With cryptocurrencies becoming more sought after and valuable, security has never been more paramount. There are many horror stories of people losing their cryptocurrencies; be it through fault of their own or falling victim to a cyber attack. Taking the time before you invest, to understand the basics of the cryptographic technology and how to safeguard your investment will see you a long way. Although often referred to as gold, cryptocurrencies are still software at the end of the day and as such have their own unique issues when being safeguarded.
Firstly, know that you are not actually storing a physical asset such as a Bitcoin, but rather your private key which allows you to interact with your cryptocurrency. For example, if you put one Bitcoin (BTC) onto a paper wallet, all that is being stored are the private and public keys allowing you to interact with that particular Bitcoin at a later date. Since the Bitcoin itself is on the blockchain you can access your funds from anywhere in the world (as long as you have the private key!). This also means that anyone else can access your funds, should they have a copy of said private key. Such ease of access is what makes the generation and storage of your private key so important.
What is the difference between a public and private key?
It helps to think of your wallet as a locked mailbox. The public key is the mailing address, which allows anyone to send to it, the private key is the only means to open the mailbox and interact with the funds inside. Therefore, sharing your public key (address) with someone is okay, whereas sharing your private key is not. As it is your only means of interacting with your funds, it is recommended to have multiple backups of your private key.
Bip 32 is a cryptographic protocol for making child keys from parent keys, this allows one private key to have multiple public keys (addresses). As the blockchain records all transactions and public keys, it becomes useful to use multiple addresses to obscure your funds from prying eyes.
There are a variety of ways to store your private keys. The rule tends to follow: the safer it is the harder it is to spend, making cold storage a good choice for those looking to hold onto cryptocurrencies long term.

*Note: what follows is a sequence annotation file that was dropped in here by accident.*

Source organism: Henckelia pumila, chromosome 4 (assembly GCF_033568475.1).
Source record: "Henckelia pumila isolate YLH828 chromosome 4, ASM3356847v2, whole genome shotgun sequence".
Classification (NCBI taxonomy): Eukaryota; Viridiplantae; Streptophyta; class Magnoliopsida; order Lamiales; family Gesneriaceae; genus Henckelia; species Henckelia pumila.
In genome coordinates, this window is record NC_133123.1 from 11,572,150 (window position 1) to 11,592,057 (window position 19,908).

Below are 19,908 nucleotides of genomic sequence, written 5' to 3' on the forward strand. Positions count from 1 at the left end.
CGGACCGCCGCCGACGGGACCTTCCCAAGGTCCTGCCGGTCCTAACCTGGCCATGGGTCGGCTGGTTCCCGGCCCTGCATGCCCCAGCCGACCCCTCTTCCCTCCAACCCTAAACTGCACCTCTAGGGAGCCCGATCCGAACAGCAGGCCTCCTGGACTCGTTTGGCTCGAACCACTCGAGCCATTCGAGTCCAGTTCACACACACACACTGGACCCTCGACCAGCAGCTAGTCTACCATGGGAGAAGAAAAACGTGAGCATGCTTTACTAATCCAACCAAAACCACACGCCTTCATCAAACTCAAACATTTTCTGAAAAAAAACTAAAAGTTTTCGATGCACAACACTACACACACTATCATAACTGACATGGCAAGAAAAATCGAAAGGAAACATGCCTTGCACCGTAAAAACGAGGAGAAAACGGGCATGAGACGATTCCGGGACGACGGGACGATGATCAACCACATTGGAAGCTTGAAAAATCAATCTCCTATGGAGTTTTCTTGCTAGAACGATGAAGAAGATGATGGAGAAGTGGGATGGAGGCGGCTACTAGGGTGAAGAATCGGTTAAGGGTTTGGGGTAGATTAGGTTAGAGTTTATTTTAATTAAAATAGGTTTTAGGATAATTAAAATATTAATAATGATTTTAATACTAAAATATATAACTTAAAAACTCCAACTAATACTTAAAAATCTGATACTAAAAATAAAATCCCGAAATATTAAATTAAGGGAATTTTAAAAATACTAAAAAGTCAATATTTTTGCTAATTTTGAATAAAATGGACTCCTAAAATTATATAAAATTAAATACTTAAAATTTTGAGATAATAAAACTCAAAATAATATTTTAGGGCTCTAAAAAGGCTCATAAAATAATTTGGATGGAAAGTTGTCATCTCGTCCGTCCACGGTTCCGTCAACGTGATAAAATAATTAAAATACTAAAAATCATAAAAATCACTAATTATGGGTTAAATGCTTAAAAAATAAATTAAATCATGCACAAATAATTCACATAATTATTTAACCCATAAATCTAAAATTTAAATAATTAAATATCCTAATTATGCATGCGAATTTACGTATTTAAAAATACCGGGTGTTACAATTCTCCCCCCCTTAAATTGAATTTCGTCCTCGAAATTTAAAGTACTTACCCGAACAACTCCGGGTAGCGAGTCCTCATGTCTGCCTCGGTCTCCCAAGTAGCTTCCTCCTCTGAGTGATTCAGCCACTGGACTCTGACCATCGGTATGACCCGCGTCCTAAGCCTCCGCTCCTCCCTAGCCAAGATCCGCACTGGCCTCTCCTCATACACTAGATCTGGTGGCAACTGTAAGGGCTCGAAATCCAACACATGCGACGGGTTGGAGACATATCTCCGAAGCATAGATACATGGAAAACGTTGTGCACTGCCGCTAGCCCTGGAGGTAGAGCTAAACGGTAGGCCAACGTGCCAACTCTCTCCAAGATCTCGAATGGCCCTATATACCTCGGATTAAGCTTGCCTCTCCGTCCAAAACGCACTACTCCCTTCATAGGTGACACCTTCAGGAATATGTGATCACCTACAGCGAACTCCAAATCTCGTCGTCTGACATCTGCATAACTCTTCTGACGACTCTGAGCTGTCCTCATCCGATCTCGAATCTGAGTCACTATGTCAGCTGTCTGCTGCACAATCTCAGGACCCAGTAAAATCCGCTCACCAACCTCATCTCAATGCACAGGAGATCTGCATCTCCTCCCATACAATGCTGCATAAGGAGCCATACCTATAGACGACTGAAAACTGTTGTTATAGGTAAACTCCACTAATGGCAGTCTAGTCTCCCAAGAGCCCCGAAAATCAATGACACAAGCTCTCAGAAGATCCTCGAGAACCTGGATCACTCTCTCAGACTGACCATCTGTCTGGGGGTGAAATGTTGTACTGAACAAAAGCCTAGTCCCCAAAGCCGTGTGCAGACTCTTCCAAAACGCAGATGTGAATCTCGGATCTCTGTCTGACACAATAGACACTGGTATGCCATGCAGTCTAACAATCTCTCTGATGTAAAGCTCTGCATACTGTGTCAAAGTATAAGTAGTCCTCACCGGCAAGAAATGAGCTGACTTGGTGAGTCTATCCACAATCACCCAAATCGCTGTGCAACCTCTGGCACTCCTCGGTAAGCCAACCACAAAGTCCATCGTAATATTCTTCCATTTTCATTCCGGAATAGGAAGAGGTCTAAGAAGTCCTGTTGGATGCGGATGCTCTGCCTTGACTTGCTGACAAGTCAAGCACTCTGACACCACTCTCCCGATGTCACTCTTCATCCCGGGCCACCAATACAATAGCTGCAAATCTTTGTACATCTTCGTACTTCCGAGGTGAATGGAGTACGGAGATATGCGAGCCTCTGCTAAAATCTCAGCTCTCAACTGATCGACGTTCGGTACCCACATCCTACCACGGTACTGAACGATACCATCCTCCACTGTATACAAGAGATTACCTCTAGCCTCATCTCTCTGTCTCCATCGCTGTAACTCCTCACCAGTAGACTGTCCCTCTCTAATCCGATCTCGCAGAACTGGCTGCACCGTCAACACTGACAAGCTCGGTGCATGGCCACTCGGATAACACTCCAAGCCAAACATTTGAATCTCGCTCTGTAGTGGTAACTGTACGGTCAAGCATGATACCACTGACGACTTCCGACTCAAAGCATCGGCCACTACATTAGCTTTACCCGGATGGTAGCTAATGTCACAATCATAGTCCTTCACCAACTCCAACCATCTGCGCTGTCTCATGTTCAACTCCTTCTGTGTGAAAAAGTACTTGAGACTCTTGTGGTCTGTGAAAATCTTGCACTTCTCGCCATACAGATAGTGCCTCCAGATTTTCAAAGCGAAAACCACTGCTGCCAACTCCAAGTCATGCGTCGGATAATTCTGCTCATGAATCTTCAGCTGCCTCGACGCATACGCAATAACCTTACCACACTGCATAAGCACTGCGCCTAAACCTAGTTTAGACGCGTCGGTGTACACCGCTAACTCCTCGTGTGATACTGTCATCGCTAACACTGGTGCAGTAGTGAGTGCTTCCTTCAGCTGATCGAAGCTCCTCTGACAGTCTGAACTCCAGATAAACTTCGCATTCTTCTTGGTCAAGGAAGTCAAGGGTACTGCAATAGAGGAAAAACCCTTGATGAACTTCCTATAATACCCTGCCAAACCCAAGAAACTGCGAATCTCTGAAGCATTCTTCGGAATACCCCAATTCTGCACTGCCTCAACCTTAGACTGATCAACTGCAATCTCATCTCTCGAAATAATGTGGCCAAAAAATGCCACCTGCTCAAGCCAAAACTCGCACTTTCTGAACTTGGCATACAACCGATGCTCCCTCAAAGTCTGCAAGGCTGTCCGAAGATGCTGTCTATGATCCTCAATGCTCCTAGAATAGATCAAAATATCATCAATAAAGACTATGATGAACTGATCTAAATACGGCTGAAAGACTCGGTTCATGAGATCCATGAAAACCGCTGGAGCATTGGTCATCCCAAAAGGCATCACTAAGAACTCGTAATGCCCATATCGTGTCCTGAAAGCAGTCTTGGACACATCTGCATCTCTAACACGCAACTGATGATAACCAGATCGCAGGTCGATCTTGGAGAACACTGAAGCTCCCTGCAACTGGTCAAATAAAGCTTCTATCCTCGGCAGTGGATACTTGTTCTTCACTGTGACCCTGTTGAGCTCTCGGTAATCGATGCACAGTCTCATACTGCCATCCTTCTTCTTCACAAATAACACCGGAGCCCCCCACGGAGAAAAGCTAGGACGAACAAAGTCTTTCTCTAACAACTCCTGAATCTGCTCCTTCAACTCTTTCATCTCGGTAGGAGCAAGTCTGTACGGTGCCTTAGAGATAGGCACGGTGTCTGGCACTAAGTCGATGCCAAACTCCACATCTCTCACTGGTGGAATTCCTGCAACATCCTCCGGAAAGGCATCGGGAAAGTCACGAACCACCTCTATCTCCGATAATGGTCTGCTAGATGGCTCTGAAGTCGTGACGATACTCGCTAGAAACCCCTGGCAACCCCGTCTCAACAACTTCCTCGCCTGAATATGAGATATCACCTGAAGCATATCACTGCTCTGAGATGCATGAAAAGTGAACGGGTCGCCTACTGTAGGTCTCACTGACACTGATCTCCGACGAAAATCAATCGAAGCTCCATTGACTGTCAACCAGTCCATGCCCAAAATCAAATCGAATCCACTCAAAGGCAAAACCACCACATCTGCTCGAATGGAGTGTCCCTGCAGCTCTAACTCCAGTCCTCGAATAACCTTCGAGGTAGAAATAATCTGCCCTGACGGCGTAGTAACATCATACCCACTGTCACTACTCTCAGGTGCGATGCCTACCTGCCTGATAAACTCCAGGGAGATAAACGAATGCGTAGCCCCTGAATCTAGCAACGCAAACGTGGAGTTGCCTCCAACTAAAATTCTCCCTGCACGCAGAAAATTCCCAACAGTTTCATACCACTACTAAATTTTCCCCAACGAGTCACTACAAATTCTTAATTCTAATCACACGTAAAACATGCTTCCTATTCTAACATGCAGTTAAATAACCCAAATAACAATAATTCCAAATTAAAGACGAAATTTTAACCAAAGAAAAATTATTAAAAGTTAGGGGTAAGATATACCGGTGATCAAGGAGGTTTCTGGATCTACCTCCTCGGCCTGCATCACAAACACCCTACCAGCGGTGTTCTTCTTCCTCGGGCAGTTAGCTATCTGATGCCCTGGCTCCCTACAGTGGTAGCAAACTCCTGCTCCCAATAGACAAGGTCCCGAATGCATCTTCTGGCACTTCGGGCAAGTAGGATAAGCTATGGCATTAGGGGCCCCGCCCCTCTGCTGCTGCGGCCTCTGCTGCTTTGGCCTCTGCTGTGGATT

By only having the cryptocurrency you plan to use on an exchange or mobile device, you reduce the risk of having all of your funds stolen from you at once. For example, you wouldn’t carry your life savings in your personal wallet when going shopping.
Wallets are the user interface for interacting with your cryptocurrency, they come in different varieties and each have their own positives and negatives. Typically the fewer number of features and less connectivity involved with your wallet, the more secure it is considered to be. Mobile wallets have multiple features and ways to connect, thus making them less secure.
It is recommended to have multiple backups of your wallet as it is the only means you have of accessing your funds. For the majority of wallets, the wallet.bat file contains the necessary information such as your private keys.
Remember that if you generate your private key on an infected machine and it gets copied, any and all safety precautions you take thereafter will be for nothing.
Hot wallets refer to wallets that are connected to the internet, be it a QT desktop wallet, web wallet or wallet on an exchange. Hot wallets are useful if you wish to transfer your coins frequently, stake your coins or use other features associated with the wallet such as generating addresses.
Due to the nature of their constant connectivity to the internet, hot wallets also represent a higher security risk. Cold wallets on the other hand, although debatable due to the nature of the blockchain, are wallets stored offline with no active connection.